Inmate Classification is responsible for assigning a security classification to each inmate after being booked into the Criminal Justice Center (CJC) as it contains several types of wards or cells. The Classification Unit considers various factors when determining an inmate's classification and placement; however, an inmate's classification can be changed even after being admitted.
The Classification Unit is responsible for the placement of inmates into the various internal programs such as the Trusty Program, the Volunteer Program, the Reintegration Program and the Progressive and Regressive Housing Program.
The Sure and Swift Pilot Program is an intermediate sanction project being piloted by the Colorado Department of Corrections (CDOC), Division of Adult Parole. The program began September 1, 2014, and is expected to run at least through February 28, 2015. The program includes 5 beds in the El Paso County Jail to be utilized for jail stays of one (1) day or up to three (3) days as an intermediate sanction. The program is designed for parolees who live in the county and whose behavior warrants a short term jail stay but does not require an arrest seeking revocation per statutory guidelines. Parolees who have committed low level violations have been previously advised that violations of behavior will result in a short term jail stay.
The Community Parole Officer (CPO) arrests and transports an offender using the Sure and Swift Hold and Release Form, which indicates the hold and the release date and time. Also, the El Paso County Jail utilizes the Sure and Swift hold and release form to create a bill for CDOC that distinguishes which parolees are part of the Sure and Swift program and can be billed beginning the first day of their incarceration from other billable offender populations.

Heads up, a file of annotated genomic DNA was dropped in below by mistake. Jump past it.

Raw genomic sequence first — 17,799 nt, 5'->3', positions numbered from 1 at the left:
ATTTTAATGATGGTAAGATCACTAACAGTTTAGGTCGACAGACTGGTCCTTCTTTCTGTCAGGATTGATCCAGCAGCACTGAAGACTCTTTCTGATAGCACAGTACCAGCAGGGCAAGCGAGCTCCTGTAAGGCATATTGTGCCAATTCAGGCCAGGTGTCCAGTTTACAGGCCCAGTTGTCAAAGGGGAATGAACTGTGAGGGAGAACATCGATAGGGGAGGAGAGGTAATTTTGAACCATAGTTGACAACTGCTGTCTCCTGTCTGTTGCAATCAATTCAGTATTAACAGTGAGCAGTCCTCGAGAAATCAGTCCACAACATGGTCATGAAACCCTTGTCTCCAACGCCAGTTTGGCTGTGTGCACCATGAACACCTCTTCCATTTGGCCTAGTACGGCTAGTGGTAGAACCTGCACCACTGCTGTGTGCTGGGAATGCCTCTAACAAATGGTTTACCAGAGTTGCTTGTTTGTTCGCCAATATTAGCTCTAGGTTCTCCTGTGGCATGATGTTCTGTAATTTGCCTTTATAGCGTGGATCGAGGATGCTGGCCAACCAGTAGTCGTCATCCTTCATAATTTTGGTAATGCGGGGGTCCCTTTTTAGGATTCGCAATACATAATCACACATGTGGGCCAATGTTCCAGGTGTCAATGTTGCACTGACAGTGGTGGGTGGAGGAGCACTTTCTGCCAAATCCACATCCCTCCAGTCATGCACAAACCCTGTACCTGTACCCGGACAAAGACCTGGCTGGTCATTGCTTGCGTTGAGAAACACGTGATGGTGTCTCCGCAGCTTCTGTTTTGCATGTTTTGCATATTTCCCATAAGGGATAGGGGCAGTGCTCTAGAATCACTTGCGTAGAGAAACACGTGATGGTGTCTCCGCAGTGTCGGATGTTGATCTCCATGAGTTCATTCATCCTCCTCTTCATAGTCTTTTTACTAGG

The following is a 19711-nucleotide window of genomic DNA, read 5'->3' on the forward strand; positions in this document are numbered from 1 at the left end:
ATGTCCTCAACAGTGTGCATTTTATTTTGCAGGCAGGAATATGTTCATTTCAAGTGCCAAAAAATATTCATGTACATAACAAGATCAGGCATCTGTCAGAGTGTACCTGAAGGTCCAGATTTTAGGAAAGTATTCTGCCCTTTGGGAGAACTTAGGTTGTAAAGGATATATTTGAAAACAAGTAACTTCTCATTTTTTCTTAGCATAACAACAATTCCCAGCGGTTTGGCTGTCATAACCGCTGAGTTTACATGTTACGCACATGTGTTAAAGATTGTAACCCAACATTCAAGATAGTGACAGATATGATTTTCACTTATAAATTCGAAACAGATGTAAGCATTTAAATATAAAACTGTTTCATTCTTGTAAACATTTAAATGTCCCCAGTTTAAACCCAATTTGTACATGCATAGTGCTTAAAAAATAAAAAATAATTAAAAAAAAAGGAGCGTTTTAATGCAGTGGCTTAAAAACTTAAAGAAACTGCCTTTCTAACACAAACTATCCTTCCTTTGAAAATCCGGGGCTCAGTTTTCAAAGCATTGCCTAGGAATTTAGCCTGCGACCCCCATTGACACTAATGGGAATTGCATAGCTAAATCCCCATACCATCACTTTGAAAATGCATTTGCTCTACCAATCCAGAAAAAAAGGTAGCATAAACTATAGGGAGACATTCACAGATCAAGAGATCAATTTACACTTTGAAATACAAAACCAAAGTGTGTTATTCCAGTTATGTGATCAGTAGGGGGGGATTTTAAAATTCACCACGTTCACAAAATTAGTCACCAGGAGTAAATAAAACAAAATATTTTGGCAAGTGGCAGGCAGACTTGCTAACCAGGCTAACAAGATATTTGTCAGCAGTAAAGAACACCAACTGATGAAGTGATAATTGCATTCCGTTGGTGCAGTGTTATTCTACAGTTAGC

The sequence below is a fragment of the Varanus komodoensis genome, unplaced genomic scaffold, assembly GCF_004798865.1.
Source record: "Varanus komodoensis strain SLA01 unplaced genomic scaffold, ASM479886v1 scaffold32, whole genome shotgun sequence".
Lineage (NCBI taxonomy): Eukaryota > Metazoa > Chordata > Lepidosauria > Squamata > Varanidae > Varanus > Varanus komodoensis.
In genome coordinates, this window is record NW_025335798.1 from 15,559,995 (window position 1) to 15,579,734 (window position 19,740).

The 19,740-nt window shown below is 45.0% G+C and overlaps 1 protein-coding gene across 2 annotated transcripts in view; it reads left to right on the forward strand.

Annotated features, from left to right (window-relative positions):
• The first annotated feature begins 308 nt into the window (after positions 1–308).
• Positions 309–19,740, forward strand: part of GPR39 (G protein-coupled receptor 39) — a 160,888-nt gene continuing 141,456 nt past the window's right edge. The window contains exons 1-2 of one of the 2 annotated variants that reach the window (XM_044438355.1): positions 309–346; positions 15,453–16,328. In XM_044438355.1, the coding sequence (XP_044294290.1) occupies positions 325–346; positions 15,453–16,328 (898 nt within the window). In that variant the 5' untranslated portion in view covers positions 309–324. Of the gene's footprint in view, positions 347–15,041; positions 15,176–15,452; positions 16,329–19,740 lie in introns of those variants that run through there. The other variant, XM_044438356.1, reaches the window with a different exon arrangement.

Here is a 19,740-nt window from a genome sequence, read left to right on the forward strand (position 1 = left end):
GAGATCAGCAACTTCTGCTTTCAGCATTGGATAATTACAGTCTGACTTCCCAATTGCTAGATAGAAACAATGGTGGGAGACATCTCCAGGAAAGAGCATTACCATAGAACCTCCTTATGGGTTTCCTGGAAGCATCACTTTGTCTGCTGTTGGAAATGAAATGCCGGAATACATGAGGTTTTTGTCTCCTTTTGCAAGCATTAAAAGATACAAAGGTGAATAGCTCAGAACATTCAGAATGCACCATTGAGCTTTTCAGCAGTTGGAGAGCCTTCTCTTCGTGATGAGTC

Inmate Fraud Program
In December of 1995, the El Paso County Sheriff's Office was the first Colorado Sheriff’s Office to implement an anti-fraud program designed to identify inmates to federal, state, and local public assistance agencies with the intent to cease illegal benefit payments to incarcerated persons.
Individuals who are incarcerated are not entitled to receive benefits from the Social Security Administration, Colorado Division of Employment and Training, and Department of Social Services; these benefits are in the form of SSI, disability, unemployment, food stamps, and AFDC payments.
On a weekly and monthly basis, the Sheriff's Office has been notifying the appropriate local, state, and federal agencies of the names, social security numbers, and birth dates of all inmates in our county detention facilities. These agencies compare the lists against names of their benefit recipients. When a match is discovered, that agency commences actions to stop payments to the respective inmate while the inmate is incarcerated. The program has resulted in a substantial savings of taxpayers' money.